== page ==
Jenna pasted on a fake smile. It didn’t reach her eyes and Noah was sure it covered fear.
Had she been squatting after all?
No. He wasn’t that off. But she was living in the barn. Which she believed she owned.
Why was she living in a barn?
Kurt smiled a business man’s smile. At least it wasn’t a smarmy salesman smile.
“This is easy to clear up. Noah, you bought the forty-nine acres that were for sale.”
“Those forty-nine acres surround this one acre that Jenna owns.”
“What?” He and Jenna spoke at the same time and exchanged wary looks.
“And where does the barn sit?”
“On Jenna’s acre.”
Noah’s stomach dropped. The barn was the heart of any farm. He needed it. Wanted it.
He had a ton of good memories of working in the barn. While Suzanne and William had owned a couple of horses, the farm had been a vegetable farm in his time. A lot of work for an elderly couple and a kid who didn’t have a clue.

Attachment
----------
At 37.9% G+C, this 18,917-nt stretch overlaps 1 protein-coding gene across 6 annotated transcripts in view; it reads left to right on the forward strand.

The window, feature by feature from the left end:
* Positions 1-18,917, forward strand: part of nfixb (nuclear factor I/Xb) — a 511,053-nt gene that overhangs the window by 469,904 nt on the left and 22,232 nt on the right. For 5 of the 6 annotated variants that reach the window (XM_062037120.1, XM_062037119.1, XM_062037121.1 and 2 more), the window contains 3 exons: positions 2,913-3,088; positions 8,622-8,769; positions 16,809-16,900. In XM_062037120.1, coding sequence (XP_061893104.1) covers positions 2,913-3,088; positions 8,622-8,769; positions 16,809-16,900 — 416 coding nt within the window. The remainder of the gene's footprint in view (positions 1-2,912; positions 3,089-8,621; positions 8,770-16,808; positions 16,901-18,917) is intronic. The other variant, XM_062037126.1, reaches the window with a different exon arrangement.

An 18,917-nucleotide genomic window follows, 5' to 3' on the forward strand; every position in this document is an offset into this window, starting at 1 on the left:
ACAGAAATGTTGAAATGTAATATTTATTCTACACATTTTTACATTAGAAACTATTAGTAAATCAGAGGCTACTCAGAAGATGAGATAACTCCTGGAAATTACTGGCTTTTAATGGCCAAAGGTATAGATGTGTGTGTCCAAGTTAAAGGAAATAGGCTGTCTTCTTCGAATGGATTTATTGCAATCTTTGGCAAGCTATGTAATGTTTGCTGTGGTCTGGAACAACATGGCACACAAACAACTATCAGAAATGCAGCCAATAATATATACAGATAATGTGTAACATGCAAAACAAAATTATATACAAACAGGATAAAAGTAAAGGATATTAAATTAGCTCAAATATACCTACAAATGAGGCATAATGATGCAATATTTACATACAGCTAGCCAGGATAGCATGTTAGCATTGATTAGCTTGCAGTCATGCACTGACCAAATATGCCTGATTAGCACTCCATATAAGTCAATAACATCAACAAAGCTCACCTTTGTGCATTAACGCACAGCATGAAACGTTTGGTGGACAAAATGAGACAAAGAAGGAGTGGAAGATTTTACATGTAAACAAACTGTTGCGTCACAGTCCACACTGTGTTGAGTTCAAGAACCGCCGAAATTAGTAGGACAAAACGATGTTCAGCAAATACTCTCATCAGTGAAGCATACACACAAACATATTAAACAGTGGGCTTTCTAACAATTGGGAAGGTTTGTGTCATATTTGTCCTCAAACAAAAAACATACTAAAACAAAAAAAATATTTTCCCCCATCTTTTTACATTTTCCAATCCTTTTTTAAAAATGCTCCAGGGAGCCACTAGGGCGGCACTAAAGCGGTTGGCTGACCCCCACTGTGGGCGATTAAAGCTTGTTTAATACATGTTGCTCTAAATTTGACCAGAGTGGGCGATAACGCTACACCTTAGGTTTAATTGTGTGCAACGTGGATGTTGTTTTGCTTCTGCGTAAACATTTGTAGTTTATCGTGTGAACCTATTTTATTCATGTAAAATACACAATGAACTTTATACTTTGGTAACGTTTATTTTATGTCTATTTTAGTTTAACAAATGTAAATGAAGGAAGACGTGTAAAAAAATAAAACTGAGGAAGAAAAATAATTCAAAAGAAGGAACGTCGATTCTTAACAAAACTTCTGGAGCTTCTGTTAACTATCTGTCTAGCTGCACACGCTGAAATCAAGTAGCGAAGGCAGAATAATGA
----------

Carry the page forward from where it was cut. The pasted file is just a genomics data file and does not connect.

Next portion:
But they’d made it work.
Until Suzanne had got sick and the bill had piled up. Noah had joined the army to earn money. He’d sent back every cent he hadn’t used.
But it hadn’t been enough.
He needed their whole farm. Had promised them he’d keep it for them.
“I’ll buy it from you.”
Jenna looked shocked but she plastered on another fake smile and shook her head. “No. I’m sorry.”
Noah glared at Kurt. “Why wasn’t it clear that I wasn’t getting the barn? I thought I was getting the entire property.”
Kurt handed over a large envelope. “The property lines were drawn on the map. I assumed you knew.”
But he hadn’t. Hadn’t thought to check. Had assumed.
And he knew what they said about assumptions.
Gritting his teeth, Noah nodded at everyone and walked to his truck. He was careful not to storm off. No way was he giving that much away.
He drove to the farmhouse. At least he owned that.
Now he needed a plan to get back the rest.